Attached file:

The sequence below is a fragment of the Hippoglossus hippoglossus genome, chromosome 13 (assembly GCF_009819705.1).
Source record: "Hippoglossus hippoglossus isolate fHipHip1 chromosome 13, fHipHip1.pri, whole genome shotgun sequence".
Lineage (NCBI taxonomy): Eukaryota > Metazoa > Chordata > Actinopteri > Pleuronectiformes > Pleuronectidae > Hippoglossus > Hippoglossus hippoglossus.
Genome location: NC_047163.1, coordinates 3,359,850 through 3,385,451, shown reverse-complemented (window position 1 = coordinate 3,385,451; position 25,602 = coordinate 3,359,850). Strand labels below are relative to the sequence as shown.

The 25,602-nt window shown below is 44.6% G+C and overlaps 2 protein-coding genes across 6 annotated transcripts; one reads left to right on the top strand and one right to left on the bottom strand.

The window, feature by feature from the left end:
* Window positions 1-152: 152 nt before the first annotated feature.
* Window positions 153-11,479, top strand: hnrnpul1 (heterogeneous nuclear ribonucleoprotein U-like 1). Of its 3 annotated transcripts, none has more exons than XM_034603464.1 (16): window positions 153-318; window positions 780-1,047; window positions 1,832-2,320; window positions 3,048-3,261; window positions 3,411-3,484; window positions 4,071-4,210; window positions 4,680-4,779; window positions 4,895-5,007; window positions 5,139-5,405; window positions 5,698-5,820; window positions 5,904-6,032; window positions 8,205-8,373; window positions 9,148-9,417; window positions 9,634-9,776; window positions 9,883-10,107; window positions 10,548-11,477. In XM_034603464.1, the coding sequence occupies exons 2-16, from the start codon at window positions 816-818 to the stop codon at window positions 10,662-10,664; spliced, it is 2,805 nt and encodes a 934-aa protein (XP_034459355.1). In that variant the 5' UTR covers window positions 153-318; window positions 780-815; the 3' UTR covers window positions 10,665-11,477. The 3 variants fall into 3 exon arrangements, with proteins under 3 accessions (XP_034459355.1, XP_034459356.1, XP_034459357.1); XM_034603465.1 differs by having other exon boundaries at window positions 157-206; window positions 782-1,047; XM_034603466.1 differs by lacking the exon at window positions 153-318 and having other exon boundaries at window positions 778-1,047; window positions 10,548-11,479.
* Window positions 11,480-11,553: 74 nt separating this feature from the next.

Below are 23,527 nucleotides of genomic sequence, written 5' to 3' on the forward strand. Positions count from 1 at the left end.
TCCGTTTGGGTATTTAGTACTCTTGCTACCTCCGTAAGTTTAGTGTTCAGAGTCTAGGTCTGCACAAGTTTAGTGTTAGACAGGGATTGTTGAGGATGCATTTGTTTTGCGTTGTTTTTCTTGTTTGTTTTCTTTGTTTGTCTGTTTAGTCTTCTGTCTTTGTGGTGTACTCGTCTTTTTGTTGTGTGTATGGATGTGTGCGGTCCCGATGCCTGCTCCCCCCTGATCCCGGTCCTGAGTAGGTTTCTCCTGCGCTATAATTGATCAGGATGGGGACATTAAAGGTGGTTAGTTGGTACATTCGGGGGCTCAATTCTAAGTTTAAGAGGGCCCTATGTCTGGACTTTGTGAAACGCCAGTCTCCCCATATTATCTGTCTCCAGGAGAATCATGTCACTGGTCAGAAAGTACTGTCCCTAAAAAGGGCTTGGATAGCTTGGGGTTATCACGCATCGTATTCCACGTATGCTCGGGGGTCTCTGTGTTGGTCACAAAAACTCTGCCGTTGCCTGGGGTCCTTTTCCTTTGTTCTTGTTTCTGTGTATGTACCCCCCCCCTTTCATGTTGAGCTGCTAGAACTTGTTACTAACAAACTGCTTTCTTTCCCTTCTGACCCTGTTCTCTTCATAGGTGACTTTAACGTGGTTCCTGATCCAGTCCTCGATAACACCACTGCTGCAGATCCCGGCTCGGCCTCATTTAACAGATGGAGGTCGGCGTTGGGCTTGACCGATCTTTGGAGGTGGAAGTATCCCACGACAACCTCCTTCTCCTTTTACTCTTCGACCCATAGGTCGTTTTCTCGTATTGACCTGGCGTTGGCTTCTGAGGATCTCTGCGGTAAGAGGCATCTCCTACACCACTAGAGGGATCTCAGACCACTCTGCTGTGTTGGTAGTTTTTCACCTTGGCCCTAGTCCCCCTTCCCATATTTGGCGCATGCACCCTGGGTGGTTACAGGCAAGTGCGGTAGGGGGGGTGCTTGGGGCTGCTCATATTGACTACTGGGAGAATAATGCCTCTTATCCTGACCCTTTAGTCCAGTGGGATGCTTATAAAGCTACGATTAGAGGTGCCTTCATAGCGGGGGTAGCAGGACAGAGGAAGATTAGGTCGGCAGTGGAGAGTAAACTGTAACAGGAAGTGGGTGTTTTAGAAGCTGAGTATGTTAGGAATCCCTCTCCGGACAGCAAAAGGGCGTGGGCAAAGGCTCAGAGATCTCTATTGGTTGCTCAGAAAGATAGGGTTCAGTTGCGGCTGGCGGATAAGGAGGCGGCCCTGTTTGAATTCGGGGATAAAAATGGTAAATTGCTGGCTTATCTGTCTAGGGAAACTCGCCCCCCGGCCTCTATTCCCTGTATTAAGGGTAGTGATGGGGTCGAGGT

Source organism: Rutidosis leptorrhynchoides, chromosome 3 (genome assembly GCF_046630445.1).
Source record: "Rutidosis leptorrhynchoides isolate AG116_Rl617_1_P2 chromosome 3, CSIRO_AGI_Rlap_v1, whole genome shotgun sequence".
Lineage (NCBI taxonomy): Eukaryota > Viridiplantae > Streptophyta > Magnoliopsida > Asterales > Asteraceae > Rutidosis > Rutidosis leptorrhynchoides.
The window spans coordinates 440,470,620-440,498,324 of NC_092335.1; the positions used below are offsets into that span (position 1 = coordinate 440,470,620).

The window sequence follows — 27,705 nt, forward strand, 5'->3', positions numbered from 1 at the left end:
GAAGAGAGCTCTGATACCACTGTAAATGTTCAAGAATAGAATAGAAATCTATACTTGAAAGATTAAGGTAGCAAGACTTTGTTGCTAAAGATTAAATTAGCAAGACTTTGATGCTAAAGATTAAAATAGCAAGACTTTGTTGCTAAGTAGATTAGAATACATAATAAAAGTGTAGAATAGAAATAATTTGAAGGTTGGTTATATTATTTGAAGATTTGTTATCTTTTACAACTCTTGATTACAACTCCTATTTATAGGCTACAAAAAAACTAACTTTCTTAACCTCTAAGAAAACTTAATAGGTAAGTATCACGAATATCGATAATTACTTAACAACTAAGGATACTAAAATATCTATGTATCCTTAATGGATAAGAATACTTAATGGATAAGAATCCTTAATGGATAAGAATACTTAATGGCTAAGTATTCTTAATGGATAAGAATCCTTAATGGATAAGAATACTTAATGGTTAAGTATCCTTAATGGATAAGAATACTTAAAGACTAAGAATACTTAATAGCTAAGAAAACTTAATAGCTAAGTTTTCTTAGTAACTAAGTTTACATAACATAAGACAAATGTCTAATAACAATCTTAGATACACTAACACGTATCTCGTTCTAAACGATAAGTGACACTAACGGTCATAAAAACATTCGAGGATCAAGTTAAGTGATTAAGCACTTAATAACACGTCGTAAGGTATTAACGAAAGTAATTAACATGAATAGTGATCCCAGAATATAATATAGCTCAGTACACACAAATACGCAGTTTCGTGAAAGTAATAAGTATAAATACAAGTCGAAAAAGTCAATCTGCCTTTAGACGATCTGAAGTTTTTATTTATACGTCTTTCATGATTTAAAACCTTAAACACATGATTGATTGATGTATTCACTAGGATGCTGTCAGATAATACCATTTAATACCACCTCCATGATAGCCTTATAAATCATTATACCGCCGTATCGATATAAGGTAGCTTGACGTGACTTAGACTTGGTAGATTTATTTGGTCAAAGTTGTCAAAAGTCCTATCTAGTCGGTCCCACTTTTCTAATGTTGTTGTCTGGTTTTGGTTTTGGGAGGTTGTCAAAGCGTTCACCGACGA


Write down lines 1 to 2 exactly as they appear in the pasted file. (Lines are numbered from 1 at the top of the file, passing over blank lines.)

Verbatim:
The sequence below is a fragment of the Hippoglossus hippoglossus genome, chromosome 13 (assembly GCF_009819705.1).
Source record: "Hippoglossus hippoglossus isolate fHipHip1 chromosome 13, fHipHip1.pri, whole genome shotgun sequence".